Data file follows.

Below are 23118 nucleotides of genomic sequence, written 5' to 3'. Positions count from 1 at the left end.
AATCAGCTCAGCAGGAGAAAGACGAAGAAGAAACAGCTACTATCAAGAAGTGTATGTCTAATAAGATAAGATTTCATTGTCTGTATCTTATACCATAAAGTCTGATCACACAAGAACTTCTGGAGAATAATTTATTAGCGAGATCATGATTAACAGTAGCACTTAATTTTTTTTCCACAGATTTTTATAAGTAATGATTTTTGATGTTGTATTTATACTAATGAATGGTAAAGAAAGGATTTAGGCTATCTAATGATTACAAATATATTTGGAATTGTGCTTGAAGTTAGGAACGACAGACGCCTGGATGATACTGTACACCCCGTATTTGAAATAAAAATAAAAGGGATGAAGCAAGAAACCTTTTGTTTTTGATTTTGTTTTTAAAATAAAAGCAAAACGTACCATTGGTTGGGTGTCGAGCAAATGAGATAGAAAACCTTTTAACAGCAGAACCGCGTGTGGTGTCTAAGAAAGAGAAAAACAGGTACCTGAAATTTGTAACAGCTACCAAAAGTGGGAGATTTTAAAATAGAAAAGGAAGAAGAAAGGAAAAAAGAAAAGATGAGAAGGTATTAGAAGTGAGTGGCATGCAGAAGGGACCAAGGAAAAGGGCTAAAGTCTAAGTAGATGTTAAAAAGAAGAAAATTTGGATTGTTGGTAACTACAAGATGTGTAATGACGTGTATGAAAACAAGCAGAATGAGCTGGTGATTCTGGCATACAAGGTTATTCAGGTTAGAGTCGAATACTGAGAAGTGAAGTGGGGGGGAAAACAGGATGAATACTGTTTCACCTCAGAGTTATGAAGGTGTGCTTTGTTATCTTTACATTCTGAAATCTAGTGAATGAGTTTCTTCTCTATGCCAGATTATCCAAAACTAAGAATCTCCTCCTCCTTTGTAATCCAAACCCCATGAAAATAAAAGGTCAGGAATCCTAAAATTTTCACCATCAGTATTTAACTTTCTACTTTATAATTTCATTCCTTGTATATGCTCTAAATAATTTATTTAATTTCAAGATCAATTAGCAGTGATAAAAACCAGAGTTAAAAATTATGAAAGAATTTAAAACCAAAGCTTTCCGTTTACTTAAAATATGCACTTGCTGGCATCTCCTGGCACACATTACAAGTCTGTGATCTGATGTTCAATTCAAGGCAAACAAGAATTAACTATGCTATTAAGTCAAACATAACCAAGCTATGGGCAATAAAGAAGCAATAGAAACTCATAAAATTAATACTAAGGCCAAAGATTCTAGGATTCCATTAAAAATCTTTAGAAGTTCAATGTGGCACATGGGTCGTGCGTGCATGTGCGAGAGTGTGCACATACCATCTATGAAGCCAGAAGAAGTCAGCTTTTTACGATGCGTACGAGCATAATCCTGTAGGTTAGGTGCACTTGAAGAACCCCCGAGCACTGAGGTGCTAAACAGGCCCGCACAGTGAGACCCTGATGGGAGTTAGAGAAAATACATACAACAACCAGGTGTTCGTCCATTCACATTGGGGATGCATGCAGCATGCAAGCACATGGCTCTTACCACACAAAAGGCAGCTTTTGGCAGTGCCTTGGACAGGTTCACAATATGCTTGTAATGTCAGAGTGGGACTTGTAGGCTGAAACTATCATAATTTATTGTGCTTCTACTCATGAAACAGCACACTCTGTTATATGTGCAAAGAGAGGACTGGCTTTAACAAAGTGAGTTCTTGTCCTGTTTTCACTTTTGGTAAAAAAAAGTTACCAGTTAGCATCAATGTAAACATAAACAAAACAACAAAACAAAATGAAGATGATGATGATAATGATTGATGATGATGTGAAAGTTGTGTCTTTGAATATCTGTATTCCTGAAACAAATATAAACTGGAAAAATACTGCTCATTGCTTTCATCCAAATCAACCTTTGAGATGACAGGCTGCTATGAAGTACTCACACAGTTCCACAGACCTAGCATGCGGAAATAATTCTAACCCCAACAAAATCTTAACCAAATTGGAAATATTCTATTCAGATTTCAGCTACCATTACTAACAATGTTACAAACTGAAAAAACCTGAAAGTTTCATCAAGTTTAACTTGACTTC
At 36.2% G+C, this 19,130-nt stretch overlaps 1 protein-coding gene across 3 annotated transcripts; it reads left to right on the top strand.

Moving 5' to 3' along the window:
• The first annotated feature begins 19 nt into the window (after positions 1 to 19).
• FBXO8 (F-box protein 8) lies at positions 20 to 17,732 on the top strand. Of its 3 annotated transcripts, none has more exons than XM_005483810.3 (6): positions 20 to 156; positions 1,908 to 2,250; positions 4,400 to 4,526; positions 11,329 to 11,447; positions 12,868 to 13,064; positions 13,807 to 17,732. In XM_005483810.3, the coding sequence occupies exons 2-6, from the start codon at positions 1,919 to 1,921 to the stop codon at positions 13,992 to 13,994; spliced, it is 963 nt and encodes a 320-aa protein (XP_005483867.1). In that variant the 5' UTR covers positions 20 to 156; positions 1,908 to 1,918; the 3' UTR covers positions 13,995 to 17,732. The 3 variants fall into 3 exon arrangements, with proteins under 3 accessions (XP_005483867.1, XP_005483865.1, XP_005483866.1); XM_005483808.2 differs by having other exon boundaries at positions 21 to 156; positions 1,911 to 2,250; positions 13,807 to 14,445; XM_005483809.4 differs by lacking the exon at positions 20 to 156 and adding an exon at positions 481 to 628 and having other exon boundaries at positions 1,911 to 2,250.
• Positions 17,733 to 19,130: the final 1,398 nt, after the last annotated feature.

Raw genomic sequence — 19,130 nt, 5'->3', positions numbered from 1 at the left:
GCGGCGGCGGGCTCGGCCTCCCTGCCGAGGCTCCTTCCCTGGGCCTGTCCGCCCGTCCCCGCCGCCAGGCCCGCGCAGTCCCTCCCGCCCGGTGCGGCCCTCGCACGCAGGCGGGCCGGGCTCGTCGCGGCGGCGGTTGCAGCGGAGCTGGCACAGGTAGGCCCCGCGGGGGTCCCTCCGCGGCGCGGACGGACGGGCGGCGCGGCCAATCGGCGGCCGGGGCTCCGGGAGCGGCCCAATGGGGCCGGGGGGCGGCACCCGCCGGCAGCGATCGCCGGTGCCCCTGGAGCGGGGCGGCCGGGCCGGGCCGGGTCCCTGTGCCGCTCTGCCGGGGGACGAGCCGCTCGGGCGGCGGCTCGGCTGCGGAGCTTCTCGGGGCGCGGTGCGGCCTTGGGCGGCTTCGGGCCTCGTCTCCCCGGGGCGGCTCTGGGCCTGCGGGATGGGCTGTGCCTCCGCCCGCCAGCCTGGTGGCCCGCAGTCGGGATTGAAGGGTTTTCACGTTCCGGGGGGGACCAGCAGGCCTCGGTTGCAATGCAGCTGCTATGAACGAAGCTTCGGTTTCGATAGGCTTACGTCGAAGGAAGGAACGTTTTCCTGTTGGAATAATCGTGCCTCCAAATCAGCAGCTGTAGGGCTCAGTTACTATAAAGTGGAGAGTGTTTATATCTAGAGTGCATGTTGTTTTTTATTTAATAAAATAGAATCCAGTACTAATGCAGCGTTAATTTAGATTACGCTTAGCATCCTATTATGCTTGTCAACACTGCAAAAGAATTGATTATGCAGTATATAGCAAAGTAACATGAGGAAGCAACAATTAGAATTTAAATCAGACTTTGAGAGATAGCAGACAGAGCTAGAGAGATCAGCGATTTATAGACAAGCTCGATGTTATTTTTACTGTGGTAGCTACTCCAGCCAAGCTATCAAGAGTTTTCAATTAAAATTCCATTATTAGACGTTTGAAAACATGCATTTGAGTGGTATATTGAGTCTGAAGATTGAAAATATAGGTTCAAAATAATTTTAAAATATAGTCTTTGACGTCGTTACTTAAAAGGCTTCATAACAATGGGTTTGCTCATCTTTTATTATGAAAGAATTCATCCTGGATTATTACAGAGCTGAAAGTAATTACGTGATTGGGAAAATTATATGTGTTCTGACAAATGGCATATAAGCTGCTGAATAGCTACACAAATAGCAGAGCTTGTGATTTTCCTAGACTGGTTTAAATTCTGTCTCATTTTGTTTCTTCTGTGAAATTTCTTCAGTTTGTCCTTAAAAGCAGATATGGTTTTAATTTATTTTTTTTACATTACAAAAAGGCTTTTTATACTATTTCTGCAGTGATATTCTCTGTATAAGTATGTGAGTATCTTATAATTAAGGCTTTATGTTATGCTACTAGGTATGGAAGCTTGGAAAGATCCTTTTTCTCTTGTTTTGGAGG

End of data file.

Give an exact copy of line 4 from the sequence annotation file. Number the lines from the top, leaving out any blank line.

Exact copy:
Moving 5' to 3' along the window: